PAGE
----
Lambs may be orphaned in several ways. The mother may die, lambs may be abandoned by the mother or they may be taken from the mother due to health problems or an inadequate milk supply. Although we can step in and provide milk and warmth that a mother normally provides, the mother can do a better job and save us considerable time and expense.
Fostering lambs is the process where foster mothers are found for lambs that have been orphaned. There are several methods for grafting lambs onto ewes. It is important to understand ewe behavior. Nearly all ewes reject lambs that are not their own (alien lambs). Discrimination of their own from alien young is based on odor cues. Ewes recognize lambs by sight, sound, and smell. Final discrimination of their own from alien young is based on differences in odor.
Methods of grafting
Orphan lambs may be grafted onto ewes by six different methods.
Slime grafting involves rubbing alien lambs with amniotic and placental membranes at the time of parturition. It must be performed soon after birth and depends on the successful recovery of slime.
Wet grafting involves dipping the alien lamb in a water-based solution such as salt water to get rid of the lamb's own smell in order to trick the ewe into accepting the lamb.
Skin grafting is also based on the principle of lamb-specific odor transfer. An un-decomposed dead lamb is needed and the pelt must be removed from the dead lamb's body. The pelt sometimes becomes rancid, however, and may attract insects while being worn by the alien lamb. It is not always successful, and the ewe must be restrained for several days before the lamb is fully accepted. This takes a lot of time.
Vaginal stimulation involves gently inserting the hand into the ewe's vagina to mimic the birthing process. It must be performed soon after delivery. This method of grafting can also be used in combination with other methods.
Restraint fostering is about 70% successful but it takes a lot of time and space in the barn. It takes on average four days to successfully graft using restraint fostering.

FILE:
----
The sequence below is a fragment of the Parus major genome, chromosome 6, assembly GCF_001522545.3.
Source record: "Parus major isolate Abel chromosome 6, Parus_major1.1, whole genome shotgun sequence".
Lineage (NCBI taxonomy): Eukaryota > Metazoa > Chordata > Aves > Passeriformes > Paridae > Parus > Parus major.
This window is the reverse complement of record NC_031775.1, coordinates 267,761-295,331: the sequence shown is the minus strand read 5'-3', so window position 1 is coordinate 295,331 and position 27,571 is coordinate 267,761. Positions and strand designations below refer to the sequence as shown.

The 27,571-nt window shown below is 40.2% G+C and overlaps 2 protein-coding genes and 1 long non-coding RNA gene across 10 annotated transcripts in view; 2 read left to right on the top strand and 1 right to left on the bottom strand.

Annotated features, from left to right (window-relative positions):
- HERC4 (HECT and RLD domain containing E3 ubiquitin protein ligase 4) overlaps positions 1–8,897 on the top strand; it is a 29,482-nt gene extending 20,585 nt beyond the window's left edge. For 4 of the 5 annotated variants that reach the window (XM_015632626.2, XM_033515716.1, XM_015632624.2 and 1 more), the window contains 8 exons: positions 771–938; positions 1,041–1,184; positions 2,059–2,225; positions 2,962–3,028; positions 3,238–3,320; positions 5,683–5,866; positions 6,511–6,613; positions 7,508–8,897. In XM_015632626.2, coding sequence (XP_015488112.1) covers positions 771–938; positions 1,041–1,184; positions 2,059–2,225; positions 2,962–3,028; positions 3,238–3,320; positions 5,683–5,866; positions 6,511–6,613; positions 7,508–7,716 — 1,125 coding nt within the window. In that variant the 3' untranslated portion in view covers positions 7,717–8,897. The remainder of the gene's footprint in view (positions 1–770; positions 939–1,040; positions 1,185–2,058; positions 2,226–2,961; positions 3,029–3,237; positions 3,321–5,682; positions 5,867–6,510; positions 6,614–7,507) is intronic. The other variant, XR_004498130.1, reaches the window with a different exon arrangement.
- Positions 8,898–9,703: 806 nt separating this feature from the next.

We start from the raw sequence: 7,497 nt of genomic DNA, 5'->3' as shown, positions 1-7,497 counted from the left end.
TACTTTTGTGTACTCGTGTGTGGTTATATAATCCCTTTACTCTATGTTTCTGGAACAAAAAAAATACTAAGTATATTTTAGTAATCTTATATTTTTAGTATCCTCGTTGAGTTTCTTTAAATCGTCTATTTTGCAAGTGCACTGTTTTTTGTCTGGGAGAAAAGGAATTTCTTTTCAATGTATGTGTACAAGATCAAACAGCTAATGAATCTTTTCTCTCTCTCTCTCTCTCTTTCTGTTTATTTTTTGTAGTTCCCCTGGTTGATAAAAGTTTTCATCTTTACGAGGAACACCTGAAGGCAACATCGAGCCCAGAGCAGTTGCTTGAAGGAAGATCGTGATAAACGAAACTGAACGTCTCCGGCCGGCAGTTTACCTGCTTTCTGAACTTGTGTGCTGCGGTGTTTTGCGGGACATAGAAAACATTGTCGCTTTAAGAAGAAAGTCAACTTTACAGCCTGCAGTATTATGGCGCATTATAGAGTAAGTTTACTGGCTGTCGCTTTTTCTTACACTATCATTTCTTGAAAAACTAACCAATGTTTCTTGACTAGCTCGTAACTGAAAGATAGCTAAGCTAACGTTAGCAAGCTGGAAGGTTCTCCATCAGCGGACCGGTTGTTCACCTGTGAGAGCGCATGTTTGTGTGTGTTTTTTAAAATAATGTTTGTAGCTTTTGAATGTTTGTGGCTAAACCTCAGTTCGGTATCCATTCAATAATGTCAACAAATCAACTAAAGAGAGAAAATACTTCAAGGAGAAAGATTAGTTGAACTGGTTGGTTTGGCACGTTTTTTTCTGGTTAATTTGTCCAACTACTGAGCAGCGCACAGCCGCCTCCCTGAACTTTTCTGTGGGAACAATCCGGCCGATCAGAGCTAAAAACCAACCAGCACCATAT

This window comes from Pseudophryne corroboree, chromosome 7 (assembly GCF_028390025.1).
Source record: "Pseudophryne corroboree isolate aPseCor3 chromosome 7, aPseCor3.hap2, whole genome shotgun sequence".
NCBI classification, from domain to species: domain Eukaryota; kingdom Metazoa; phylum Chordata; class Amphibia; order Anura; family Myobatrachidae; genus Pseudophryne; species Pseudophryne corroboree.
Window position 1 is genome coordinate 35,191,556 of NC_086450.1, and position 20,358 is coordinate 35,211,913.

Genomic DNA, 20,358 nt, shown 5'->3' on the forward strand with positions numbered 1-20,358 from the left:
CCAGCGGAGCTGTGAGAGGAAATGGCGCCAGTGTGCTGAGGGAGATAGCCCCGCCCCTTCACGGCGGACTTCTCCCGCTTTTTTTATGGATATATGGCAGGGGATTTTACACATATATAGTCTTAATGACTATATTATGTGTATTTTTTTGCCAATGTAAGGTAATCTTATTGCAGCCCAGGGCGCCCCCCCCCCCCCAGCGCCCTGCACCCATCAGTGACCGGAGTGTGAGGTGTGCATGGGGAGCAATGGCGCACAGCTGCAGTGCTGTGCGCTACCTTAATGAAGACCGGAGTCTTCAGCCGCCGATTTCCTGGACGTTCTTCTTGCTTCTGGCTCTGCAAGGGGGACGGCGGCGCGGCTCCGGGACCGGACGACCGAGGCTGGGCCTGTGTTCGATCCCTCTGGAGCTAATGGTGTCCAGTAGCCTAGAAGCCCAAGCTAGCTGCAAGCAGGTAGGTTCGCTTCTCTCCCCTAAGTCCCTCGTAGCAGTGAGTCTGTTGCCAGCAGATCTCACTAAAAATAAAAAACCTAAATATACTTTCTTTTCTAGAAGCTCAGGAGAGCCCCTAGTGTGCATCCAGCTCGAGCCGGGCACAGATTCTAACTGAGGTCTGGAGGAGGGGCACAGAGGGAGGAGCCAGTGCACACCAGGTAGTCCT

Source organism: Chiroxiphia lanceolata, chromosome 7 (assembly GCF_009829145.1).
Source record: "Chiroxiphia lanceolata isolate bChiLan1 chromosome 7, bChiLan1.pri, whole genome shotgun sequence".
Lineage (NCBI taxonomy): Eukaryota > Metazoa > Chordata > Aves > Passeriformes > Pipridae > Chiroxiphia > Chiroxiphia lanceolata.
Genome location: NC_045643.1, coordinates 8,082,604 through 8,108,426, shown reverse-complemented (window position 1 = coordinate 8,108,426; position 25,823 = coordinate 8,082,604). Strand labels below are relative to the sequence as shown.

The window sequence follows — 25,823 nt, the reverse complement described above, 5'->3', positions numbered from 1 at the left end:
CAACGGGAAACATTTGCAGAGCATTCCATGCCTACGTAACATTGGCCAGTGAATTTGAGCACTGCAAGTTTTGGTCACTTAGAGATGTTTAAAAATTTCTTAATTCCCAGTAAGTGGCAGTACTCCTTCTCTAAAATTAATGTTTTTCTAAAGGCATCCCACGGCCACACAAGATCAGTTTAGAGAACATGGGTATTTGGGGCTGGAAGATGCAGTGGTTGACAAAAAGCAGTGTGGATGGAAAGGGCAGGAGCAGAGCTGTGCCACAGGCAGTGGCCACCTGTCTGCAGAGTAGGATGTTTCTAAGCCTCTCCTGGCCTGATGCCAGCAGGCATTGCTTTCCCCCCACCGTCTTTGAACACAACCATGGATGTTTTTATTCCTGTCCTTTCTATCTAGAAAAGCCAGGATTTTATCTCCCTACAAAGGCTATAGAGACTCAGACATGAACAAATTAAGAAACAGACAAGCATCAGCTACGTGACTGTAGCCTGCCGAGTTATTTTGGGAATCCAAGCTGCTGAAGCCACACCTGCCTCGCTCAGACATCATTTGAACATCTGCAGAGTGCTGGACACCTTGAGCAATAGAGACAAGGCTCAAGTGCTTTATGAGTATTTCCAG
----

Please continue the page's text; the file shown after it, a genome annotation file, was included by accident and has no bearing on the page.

Odor-transfer fostering with stockinettes
Odor-transfer fostering with stockinettes is a fostering technique using stockinettes. The stockinettes are orthopedic stockings, like those used under casts. They can be purchased at an orthopedic supply store for under 50 cents each. A simple pattern can be used to cut out the stockings to fit lambs. The cloth "jackets" become impregnated with odor of the lamb.
Transferring the jacket of a ewe's own lamb to an alien lamb imparts own-lamb odor to the alien. Fostered alien lambs wearing own-lamb jackets smell enough like own-lambs to elicit maternal behavior from their foster mothers.
Lambs wear the stockinettes for 24 hours before being switched. The ewe is taken away from their own and the alien lambs for three hours so lambs will be hungry and suckle. Ewes should be far enough away so lambs cannot hear them. After three hours, the own-lamb and alien-lamb jackets are switched. The lambs keep the jackets on for 48 hours (after own and alien lambs are put in with ewe) to make sure the ewe has accepted them.
Odor transfer using stockinettes is successful for both substitution and add-on fostering.
Substitution fostering involves grafting or substituting an alien lamb for the ewe's own lamb that has died, in most cases. If the lamb to be grafted on is older than the ewe's own lamb, its legs may be tied up for 15 minutes so the ewe can smell the lamb without it being overly aggressive to milk. There is a 90% success rate with this method.
Add-on fostering means you are giving a ewe with one lamb another lamb. With some breeds such as Finn Sheep, more triplets and quadruplets may be born. Add-on fostering works well to even up lambs to ensure adequate milk. This method has shown to be about 70% successful. This is about the same success rate as restraining the ewe but it take a lot less time, 1.5 days versus 4 days with restraint.
Odor-transfer represents a relatively rapid and efficient technique for fostering alien young on postpartum ewes. The age of the fostered lambs is not as critical as with some of the other techniques. Some lambs 7–12 days old have been accepted. This is one management technique that could make raising sheep more profitable. It allows ewes to raise as many lambs as their milk production will allow.
In order to make fostering lambs most successful, it is important to find a foster ewe as soon as possible. While waiting for a foster mother candidate, tube feeding of the lamb or holding a ewe while the lamb suckles is recommended rather than bottle feeding. Bottle lambs are usually difficult to train to suckle from a ewe.
The cost of milk replacer is high and cow milk is not as nutritious to lambs as sheep milk. It is more profitable and less time consuming to graft lambs onto ewes rather than bottle feeding them.
This article was revised from CCES 201 (November 2000) written by Amy Peters, former livestock faculty in Coos County, Oregon.